I stood up and walked out of the hygienist’s work area, and she said, “Don’t forget your hat.”
It was hanging on the wall.
Diana and I laughed. We’d been speaking about forgetfulness while she was cleaning my teeth for the millionth time.
After we learned we had my old friend Charlie Lamb in common, Diana and I struck up conversations, in bursts, as she worked.
At our last encounter, recently, we got onto the subject of forgetfulness. She told me she often leaves home and returns abruptly for something she remembered needing.
In my version of that story, I forget my keys and then lock myself out of the house. I can’t move my car or get my keys.
I solved that one day by giving my neighbor a key. She already had my garage key because she keeps some things in there.
That worked out better than I imagined. When Pat and I are traveling, our neighbor can go in the house and turn on the heat, or cooling before we arrive back home.
Last week things got crazy. I didn’t forget the keys. I grabbed them off their hook as I scooted out the door and set the lock.
But, when I tried to open the car door, the key would not go into place. I’d grabbed the keys to my son’s pickup, which he left for a week.
Somehow his keys had made it to my hook.
My neighbor wasn’t there. Her teenaged brother-in-law brought me three of the wrong keys.
Finally, I called the neighbor at work, she talked to the teenager, and he found the right key. As I’ve said before, the very best part of living in the Yakima Valley is the people. They are warm and helpful, and will even lie to make you feel better.
If I say, I’m always forgetting, they say, “Don’t think about, I do it all the time, too.”
I can believe that when someone in their 50s or upwards says it. But when a kid says it, I don’t know.
But then I started remembering incidents from the past. I’m sure most farm boys had similar experiences.
Dad would send me to the garage to fetch him a tool. Something would attract my attention, and I’d forget before arriving at the garage.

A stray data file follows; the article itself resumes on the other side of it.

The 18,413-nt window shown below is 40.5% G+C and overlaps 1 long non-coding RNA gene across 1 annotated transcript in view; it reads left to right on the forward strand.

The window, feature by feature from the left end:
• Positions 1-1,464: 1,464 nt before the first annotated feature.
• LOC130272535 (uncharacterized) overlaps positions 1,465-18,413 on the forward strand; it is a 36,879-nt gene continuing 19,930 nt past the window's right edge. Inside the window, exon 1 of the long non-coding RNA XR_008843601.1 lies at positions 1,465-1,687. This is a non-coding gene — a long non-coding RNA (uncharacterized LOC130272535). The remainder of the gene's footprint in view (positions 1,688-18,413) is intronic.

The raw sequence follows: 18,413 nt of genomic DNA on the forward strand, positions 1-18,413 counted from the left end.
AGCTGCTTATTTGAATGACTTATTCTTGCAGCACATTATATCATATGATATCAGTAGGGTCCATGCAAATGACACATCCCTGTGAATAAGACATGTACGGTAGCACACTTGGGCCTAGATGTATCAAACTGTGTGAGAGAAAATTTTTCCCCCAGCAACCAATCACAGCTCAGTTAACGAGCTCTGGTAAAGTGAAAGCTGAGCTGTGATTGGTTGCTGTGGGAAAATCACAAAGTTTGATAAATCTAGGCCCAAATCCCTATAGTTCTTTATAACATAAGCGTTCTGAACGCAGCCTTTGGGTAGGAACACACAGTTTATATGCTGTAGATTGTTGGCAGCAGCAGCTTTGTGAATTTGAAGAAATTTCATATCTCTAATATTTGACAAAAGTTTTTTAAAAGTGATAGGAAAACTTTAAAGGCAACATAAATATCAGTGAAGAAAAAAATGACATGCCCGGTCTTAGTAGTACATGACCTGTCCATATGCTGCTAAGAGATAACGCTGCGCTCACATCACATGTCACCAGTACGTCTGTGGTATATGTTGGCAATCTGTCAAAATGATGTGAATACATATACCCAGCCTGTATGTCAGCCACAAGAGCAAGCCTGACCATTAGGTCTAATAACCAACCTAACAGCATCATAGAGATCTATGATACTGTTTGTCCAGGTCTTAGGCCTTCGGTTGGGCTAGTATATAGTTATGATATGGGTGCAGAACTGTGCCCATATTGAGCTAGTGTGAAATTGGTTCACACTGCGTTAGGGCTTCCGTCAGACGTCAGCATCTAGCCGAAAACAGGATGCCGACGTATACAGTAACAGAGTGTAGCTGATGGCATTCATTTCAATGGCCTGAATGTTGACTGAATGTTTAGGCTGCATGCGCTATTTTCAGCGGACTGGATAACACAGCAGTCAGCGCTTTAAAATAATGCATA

I’d crack the door to the house open and meekly ask what he wanted. That look in his eyes was enough to keep me from forgetting a second time.
One time, it was dad who forgot. He and an uncle dropped a cousin and me at Glenn Walker’s place, just off Dekker Road on Hudson Road, where they had a sizable vegetable garden going.
We were to weed out the entire garden while they went to the sale in Sunnyside to see if there were any animals they wanted.
“We’ll be back with some hamburgers at noon,” Dad said.
“Deal,” my cousin and I said, and we went to work. It was a hot July Saturday, and my cousin and I downed a full gallon of water by 10 o’clock.
Judging from the position of the sun it became noon, and we were tired, thirsty and hungry. Dad and uncle didn’t show. We gave in at about 2 o’clock.
We found water in a camping trailer that was hooked to a well. We also found cooking utensils and supplies and plates, and a gas stove that worked.
All we needed was food. We found asparagus growing around the edges of the garden. Then we found these huge eggs. We knew they weren’t chicken, but we didn’t know what they were.
We mimicked our mothers and learned how to cook, boiling the asparagus until it was soft and frying the eggs.
Dad and uncle showed up late in the afternoon. If we had been their parents, we’d have given them the evil eye.
They didn’t even apologize, and they forgot the hamburgers.
— Ted Escobar is the managing editor of the Daily Sun News. He is a life-long resident of the Yakima Valley, growing up between Outlook and Granger.